Massachusetts agency says virus led to data breach

Qakbot virus may have grabbed sensitive data as people used computers on the network of state's unemployment offices.

Elinor Mills Former Staff Writer
Elinor Mills covers Internet security and privacy. She joined CNET News in 2005 after working as a foreign correspondent for Reuters in Portugal and writing for The Industry Standard, the IDG News Service and the Associated Press.
Elinor Mills

A virus that infected as many as 1,500 computers in Massachusetts unemployment offices may have allowed criminals to steal Social Security numbers and other data of individuals and businesses, a state agency warned today.

The W32.QAKBOT data-stealing virus infected the computers on the network of the Department of Unemployment Assistance and Career Services, as well as computers at One Stop Career Centers, according to a statement from the Massachusetts Labor and Workforce Development agency.

It's unclear how many individuals and employers might be affected. The virus only affects people who had their files manually accessed and employers who manually filed their quarterly statements at an infected computer between April 19 and May 13, the agency said.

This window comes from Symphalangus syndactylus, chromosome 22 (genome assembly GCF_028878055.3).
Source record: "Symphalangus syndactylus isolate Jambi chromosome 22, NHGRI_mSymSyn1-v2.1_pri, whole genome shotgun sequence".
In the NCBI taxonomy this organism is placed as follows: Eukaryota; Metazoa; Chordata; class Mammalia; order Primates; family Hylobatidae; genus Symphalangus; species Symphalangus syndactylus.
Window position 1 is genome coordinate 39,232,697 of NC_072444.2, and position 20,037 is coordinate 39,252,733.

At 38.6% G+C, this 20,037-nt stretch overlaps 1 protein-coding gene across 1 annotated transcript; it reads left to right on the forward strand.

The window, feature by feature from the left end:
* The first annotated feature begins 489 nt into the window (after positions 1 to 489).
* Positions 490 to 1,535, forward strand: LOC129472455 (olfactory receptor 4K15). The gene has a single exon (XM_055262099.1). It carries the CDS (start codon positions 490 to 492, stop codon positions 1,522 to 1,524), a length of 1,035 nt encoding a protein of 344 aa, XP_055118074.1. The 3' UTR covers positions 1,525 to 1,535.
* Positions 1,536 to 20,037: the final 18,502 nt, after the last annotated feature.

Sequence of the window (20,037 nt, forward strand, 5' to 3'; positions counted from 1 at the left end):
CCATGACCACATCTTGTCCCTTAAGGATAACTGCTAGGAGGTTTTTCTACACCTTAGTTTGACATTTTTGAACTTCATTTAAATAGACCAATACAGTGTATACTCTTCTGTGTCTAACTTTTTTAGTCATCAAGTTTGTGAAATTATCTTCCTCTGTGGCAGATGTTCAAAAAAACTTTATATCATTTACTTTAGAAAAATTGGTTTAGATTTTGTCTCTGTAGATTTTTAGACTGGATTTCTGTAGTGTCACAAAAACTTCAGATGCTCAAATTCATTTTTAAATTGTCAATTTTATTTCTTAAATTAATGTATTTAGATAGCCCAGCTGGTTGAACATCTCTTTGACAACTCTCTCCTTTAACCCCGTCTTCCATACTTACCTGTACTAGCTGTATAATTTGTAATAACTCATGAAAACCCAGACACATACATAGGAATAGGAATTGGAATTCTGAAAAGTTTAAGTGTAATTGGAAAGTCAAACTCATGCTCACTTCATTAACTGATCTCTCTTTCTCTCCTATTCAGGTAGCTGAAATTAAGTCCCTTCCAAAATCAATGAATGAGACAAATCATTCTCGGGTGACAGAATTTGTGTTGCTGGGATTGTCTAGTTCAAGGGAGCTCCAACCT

"There is a possibility that as a result of the infection, the virus collected confidential claimant or employer information. This information may include names, Social Security Numbers, Employer Identification Numbers, email addresses and residential or business addresses," the statement said. "It is possible that bank information of employers was also transmitted through the virus. Only the 1,200 employers that manually file could be impacted by the possible data breach."

The agency is notifying people who may have been affected and is working with the Massachusetts attorney general's office to investigate the breach.